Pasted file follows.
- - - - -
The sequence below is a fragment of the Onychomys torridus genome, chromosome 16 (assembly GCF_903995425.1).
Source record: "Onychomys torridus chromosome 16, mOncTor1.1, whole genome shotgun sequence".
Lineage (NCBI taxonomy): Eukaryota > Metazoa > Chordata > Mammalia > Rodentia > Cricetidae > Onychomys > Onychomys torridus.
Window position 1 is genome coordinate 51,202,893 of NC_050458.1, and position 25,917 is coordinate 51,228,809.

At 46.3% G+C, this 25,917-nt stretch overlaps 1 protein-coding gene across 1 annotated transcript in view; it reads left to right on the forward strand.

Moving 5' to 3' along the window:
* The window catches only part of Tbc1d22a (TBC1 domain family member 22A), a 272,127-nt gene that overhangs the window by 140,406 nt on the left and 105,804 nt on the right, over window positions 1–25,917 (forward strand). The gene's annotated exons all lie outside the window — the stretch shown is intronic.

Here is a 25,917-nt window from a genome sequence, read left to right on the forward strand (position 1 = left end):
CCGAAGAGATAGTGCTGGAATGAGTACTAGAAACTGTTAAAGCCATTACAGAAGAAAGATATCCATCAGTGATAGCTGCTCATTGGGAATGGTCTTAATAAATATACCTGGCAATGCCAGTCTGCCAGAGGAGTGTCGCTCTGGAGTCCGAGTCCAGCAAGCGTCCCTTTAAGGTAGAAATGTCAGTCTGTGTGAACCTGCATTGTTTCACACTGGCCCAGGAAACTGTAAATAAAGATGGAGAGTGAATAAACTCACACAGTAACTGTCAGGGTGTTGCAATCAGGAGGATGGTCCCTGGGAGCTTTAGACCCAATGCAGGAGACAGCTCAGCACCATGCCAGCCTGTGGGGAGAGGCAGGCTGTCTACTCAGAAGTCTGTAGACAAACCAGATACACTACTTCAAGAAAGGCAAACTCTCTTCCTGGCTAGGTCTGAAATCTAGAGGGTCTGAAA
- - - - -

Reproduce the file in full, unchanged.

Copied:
The sequence below is a fragment of the Onychomys torridus genome, chromosome 16 (assembly GCF_903995425.1).
Source record: "Onychomys torridus chromosome 16, mOncTor1.1, whole genome shotgun sequence".
Lineage (NCBI taxonomy): Eukaryota > Metazoa > Chordata > Mammalia > Rodentia > Cricetidae > Onychomys > Onychomys torridus.
Window position 1 is genome coordinate 51,202,893 of NC_050458.1, and position 25,917 is coordinate 51,228,809.

At 46.3% G+C, this 25,917-nt stretch overlaps 1 protein-coding gene across 1 annotated transcript in view; it reads left to right on the forward strand.

Moving 5' to 3' along the window:
* The window catches only part of Tbc1d22a (TBC1 domain family member 22A), a 272,127-nt gene that overhangs the window by 140,406 nt on the left and 105,804 nt on the right, over window positions 1–25,917 (forward strand). The gene's annotated exons all lie outside the window — the stretch shown is intronic.

Here is a 25,917-nt window from a genome sequence, read left to right on the forward strand (position 1 = left end):
CCGAAGAGATAGTGCTGGAATGAGTACTAGAAACTGTTAAAGCCATTACAGAAGAAAGATATCCATCAGTGATAGCTGCTCATTGGGAATGGTCTTAATAAATATACCTGGCAATGCCAGTCTGCCAGAGGAGTGTCGCTCTGGAGTCCGAGTCCAGCAAGCGTCCCTTTAAGGTAGAAATGTCAGTCTGTGTGAACCTGCATTGTTTCACACTGGCCCAGGAAACTGTAAATAAAGATGGAGAGTGAATAAACTCACACAGTAACTGTCAGGGTGTTGCAATCAGGAGGATGGTCCCTGGGAGCTTTAGACCCAATGCAGGAGACAGCTCAGCACCATGCCAGCCTGTGGGGAGAGGCAGGCTGTCTACTCAGAAGTCTGTAGACAAACCAGATACACTACTTCAAGAAAGGCAAACTCTCTTCCTGGCTAGGTCTGAAATCTAGAGGGTCTGAAA